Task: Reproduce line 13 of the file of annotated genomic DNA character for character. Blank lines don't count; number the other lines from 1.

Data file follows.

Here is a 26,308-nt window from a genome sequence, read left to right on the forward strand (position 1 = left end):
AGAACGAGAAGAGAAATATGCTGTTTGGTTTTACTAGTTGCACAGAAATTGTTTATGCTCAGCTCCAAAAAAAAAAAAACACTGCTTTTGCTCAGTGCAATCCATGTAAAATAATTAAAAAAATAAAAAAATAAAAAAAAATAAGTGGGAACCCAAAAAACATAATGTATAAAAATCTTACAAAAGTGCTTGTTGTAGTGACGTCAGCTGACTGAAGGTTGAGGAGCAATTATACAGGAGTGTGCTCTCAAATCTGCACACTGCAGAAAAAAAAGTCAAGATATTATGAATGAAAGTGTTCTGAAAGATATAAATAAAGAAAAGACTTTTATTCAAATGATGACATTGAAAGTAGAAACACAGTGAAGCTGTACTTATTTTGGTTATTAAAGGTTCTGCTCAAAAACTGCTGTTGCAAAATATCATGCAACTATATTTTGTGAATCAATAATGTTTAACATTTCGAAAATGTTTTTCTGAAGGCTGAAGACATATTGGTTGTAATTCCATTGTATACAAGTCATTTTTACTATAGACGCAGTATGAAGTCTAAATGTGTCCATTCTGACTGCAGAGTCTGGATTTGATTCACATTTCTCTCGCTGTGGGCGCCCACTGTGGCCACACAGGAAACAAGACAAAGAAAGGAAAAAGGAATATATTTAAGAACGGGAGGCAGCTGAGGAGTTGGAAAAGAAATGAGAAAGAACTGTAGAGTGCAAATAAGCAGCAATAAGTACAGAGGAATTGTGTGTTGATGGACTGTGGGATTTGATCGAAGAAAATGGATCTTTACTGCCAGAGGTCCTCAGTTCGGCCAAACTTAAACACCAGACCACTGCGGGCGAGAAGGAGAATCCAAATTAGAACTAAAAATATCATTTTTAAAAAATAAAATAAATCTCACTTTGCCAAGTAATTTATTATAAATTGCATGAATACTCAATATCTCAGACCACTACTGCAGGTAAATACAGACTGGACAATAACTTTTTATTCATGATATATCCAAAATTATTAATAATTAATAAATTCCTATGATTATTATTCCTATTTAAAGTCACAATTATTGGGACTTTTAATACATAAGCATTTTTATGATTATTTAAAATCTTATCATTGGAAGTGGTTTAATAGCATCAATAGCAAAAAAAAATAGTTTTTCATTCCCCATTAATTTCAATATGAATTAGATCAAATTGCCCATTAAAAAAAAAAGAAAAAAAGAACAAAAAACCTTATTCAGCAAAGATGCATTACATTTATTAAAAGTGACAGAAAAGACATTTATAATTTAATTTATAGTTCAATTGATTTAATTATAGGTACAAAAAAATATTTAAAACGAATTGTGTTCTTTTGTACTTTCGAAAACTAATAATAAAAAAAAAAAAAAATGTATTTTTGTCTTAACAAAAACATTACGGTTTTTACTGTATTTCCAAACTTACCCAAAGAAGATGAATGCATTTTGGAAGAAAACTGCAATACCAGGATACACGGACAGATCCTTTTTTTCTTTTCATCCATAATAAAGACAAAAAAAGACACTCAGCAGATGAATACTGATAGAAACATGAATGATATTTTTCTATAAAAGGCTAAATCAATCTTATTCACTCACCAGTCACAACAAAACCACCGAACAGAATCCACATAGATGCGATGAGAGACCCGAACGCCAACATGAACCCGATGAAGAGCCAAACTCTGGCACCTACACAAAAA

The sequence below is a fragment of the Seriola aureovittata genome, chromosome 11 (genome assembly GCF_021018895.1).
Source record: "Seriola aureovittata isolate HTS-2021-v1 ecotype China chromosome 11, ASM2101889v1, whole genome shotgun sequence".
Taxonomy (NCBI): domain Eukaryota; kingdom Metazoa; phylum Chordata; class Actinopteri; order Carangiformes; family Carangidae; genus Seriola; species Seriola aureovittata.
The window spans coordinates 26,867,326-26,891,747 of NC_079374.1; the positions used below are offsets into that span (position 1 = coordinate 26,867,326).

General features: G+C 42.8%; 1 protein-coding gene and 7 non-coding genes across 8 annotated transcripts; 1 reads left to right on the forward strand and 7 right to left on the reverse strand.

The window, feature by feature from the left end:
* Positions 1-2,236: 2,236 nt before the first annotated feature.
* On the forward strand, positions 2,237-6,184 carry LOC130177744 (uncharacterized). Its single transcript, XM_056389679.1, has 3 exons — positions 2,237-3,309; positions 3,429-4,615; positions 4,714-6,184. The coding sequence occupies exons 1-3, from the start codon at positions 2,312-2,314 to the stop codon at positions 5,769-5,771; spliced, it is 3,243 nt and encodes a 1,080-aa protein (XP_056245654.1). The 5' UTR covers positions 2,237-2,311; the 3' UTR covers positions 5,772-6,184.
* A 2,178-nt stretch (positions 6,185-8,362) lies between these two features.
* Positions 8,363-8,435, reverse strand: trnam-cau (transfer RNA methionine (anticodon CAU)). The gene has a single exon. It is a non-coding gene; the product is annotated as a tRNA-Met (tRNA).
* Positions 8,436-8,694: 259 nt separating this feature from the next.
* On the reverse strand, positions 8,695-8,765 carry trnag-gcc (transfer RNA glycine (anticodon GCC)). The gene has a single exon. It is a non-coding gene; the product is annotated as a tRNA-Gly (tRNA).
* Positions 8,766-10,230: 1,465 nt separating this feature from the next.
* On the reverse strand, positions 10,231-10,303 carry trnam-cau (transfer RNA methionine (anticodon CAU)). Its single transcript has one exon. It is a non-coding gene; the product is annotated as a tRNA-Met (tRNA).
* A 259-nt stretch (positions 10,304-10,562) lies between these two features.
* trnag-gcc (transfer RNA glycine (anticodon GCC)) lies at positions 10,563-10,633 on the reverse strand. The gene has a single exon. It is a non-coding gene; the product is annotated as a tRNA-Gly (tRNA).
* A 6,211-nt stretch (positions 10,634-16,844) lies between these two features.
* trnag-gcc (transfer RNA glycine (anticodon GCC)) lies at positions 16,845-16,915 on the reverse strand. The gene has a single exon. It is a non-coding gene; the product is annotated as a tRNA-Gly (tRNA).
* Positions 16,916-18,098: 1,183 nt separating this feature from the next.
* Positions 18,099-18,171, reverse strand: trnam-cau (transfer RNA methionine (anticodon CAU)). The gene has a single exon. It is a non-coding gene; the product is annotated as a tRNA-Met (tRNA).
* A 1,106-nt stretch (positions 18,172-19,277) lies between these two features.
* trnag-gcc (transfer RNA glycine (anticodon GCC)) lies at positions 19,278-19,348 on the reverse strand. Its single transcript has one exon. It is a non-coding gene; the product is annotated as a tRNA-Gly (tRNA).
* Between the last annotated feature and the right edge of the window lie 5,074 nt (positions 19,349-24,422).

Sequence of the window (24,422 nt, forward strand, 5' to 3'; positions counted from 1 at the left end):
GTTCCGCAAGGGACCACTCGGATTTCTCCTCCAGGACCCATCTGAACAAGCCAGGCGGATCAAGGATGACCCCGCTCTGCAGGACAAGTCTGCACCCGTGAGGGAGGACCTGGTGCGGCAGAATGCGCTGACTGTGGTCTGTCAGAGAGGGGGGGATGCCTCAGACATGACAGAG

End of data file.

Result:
* Positions 8,436-8,694: 259 nt separating this feature from the next.